Raising capital for a startup is one of the most challenging yet exhilarating milestones in a startup’s evolution. On the one hand, capital is what makes the vision of the founders possible. Moreover, raising capital means someone else agrees with the promise of that vision and is willing to write a check to participate. It’s a huge affirmation of the company’s core premise.
On the other hand, raising capital – or even considering doing so – can be a highly emotional exercise for founders. Beyond the mechanics of how much to raise and under what conditions, sits the basic truth that raising capital necessarily means reducing the ownership of the original founders. This is not always an easy hurdle to cross. In fact, in our role as fractional CFOs for hundreds of venture-backed startups over the years, we’ve probably seen more anxiety around this tradeoff than with any other startup objective, with the possible exception of product-market fit.
Accepting that dilution is a fact of life for startup founders is the first step in determining how much of a company to part with in each successive round of financing. Despite innumerable opinions, there are no hard and fast rules for this question. It has multiple components, is more complex than it looks, and is very important to get right. We’ve seen more than a few founders finally reach a successful exit transaction but, because of bad dilution decisions early on, end up making tons of money for investors and precious little for themselves.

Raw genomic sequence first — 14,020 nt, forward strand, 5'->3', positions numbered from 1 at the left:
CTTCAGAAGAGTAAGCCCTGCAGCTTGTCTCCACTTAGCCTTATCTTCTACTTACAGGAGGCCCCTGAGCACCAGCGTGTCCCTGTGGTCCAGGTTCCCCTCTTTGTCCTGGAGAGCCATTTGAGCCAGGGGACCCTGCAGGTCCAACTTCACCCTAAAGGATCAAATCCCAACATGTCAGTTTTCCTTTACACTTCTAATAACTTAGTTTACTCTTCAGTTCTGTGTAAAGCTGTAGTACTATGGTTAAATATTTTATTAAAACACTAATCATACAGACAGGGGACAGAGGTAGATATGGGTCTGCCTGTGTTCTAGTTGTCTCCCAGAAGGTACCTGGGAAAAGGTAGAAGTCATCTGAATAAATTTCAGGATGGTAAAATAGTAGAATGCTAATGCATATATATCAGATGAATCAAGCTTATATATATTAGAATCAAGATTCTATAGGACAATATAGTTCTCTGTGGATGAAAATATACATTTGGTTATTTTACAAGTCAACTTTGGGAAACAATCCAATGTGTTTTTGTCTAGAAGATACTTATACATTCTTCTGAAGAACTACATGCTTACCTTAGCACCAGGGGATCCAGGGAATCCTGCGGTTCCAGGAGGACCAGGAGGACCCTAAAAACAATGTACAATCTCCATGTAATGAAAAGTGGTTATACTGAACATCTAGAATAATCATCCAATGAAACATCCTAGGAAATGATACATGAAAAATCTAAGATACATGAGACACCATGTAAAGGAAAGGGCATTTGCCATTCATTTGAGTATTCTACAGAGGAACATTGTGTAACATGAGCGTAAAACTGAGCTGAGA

Accepting that dilution is a fact of life for startup founders is the first step in determining how much of a company to part with in each successive round of financing.
Before settling on what percentage to give up to investors, founders should ask themselves a few clarifying questions:
1. Think about the money.
The cardinal rule of raising capital for a startup is to sell a declining percentage of equity for an increasing valuation as the company scales. The higher the valuation, the less the founders have to give up for a given amount of investment capital. Early on, it can be tempting to over-finance, particularly when venture capital firms are clamoring to get a piece of the action.
But it can be a mistake. Yes, the old adage is to raise as much as you can whenever you can, but raising too much too early risks parting with an unnecessarily large portion of your company before your valuation has had a chance to grow. In other words, don’t try to raise $5M on an idea and a laptop – you’re much better off raising a lower amount, getting the idea off the ground and showing some market traction. At that point, your valuation will be higher, and upon your next capital raise, a given amount of capital will command a lower percentage of equity.